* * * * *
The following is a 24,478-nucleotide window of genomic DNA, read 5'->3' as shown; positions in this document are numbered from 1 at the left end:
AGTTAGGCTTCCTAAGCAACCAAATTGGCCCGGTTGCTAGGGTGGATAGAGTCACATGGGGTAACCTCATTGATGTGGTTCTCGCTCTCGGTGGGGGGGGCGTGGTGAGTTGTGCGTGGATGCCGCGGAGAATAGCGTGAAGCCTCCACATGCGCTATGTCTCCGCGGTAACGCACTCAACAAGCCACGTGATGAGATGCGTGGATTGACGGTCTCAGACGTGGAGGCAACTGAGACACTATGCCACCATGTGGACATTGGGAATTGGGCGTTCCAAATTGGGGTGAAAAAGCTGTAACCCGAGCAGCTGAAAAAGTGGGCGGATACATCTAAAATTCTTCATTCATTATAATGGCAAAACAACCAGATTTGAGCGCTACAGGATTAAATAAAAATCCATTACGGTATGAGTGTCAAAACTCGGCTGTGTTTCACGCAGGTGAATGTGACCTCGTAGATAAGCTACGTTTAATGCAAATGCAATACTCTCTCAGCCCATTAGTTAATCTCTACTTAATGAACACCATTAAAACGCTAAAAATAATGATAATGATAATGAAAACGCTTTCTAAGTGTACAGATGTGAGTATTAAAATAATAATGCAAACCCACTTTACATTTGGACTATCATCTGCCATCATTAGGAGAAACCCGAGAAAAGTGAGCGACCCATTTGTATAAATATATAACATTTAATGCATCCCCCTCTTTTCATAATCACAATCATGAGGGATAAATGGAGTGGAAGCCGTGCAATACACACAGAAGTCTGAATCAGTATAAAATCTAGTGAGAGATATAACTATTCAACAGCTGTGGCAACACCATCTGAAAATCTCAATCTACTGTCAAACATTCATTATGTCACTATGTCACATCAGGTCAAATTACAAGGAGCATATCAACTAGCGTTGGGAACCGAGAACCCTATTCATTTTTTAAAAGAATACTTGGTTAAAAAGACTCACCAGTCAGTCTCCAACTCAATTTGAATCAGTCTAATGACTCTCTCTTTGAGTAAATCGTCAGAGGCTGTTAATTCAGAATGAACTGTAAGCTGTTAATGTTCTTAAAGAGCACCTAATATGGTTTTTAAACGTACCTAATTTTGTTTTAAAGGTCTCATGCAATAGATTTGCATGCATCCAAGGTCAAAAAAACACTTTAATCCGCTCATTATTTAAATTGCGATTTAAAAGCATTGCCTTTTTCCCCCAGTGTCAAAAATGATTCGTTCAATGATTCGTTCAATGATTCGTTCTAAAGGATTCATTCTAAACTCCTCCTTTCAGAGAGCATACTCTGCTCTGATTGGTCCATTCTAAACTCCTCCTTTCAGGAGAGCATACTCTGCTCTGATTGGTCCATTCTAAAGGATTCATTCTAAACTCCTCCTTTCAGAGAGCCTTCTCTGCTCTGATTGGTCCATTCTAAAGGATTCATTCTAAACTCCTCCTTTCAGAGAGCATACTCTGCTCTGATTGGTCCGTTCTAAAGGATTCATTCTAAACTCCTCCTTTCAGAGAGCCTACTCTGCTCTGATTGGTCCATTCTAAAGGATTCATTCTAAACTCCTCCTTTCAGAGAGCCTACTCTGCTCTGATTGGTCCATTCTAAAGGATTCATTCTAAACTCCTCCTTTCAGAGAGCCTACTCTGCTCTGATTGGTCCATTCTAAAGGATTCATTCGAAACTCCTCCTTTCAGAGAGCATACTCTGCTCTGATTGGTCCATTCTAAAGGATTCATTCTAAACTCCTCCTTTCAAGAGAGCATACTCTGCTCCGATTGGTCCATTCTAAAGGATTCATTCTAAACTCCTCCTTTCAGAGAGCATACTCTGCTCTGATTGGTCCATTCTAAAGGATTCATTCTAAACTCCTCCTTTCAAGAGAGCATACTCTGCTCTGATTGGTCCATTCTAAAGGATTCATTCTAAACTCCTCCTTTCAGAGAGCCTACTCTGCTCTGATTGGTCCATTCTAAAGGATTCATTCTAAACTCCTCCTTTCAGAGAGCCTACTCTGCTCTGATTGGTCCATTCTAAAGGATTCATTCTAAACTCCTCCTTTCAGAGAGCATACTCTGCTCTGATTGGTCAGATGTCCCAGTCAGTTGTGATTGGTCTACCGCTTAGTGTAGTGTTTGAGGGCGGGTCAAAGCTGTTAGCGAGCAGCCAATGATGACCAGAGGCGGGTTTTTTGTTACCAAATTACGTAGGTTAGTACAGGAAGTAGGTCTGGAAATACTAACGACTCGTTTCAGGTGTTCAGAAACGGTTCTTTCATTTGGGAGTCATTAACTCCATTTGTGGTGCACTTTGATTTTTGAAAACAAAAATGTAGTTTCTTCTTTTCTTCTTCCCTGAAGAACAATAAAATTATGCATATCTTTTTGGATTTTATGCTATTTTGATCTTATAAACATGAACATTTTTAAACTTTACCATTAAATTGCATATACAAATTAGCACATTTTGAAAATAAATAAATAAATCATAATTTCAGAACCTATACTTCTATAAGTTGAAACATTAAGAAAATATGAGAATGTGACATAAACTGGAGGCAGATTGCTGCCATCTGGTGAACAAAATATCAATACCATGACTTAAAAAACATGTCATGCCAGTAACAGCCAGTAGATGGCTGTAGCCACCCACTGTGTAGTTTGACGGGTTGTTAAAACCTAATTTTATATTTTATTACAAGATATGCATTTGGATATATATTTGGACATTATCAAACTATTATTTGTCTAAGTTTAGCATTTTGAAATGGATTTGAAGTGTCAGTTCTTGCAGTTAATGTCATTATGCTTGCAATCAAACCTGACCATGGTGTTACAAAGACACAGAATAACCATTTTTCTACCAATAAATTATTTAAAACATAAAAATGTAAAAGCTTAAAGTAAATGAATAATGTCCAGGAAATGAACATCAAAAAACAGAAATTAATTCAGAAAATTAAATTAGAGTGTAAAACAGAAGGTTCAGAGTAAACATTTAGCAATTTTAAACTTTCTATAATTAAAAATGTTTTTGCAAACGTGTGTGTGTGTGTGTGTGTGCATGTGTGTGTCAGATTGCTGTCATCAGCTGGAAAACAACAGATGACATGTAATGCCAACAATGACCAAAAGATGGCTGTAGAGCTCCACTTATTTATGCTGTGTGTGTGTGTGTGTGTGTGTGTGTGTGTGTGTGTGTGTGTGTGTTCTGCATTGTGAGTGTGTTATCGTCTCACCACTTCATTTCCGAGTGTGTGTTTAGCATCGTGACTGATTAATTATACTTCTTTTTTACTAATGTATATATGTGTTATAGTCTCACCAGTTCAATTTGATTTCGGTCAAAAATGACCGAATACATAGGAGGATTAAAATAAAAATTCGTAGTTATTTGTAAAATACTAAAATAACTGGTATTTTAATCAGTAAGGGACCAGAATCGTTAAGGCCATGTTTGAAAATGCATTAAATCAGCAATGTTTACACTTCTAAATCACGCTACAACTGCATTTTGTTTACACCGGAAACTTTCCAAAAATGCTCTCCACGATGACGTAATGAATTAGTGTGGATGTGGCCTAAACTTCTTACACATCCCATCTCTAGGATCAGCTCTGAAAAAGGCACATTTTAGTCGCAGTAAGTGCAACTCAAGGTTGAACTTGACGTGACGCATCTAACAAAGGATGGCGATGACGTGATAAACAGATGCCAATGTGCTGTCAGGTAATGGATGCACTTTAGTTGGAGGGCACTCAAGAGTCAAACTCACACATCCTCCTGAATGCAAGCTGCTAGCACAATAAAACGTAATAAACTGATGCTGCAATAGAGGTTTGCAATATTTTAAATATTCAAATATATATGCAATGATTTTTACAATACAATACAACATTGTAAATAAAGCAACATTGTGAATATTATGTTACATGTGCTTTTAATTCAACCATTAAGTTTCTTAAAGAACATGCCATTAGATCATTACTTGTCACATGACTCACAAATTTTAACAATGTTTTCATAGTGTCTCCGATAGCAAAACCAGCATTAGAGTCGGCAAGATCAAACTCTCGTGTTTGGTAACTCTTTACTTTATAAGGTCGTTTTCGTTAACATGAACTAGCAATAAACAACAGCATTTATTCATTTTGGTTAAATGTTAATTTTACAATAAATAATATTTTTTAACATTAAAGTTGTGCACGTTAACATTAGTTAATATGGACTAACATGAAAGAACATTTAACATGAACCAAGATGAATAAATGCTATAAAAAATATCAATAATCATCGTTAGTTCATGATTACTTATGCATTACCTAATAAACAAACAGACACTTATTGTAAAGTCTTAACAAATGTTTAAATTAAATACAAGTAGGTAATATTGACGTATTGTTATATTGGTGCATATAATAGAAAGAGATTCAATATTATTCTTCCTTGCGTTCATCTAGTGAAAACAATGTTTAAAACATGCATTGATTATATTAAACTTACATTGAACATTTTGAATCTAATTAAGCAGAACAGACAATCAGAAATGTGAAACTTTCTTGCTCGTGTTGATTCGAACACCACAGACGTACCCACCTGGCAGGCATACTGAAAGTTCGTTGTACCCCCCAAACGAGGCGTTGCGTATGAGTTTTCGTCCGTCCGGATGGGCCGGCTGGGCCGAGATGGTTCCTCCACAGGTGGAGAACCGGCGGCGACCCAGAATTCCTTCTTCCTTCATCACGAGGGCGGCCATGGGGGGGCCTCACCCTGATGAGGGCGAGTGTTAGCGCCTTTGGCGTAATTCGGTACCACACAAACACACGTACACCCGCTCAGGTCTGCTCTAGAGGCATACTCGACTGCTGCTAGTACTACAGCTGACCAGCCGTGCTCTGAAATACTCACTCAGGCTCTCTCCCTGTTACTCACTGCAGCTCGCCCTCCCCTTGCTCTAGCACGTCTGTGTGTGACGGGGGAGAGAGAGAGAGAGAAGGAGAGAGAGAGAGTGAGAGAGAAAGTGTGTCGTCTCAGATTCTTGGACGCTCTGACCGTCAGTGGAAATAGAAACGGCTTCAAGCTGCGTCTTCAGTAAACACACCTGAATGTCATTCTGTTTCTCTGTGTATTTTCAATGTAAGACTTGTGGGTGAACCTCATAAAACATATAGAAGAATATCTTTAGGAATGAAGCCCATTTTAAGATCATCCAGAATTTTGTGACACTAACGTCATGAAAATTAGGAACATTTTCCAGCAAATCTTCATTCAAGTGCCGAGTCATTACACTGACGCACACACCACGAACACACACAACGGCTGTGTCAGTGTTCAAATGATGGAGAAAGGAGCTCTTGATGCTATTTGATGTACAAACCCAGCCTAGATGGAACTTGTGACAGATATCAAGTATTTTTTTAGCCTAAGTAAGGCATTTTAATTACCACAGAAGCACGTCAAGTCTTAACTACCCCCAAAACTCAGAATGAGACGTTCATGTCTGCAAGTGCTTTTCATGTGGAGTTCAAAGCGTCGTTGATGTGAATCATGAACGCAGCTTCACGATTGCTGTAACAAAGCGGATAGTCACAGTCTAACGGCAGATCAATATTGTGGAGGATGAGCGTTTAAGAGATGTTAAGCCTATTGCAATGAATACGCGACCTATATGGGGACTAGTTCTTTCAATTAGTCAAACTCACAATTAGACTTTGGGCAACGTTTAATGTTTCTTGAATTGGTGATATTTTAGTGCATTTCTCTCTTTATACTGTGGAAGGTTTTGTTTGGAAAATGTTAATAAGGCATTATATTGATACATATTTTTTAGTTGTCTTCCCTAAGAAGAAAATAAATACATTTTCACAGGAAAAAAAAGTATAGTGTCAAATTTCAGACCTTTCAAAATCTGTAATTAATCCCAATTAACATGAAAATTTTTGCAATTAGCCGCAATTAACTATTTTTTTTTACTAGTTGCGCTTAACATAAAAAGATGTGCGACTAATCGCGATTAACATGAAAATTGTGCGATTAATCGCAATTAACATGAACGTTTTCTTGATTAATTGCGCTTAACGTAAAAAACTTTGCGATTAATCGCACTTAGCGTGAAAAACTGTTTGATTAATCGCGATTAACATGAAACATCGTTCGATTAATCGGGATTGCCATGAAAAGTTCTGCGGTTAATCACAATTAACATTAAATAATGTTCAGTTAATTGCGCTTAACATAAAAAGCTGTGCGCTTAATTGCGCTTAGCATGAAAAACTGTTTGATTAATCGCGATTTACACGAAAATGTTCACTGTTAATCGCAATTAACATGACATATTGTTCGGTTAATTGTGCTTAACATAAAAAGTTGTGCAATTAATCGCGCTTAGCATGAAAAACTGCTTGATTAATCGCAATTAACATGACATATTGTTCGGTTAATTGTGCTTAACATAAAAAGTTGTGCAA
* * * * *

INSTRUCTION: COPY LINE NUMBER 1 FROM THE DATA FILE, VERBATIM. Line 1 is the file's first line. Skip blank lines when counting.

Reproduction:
The following is a 24,478-nucleotide window of genomic DNA, read 5'->3' as shown; positions in this document are numbered from 1 at the left end: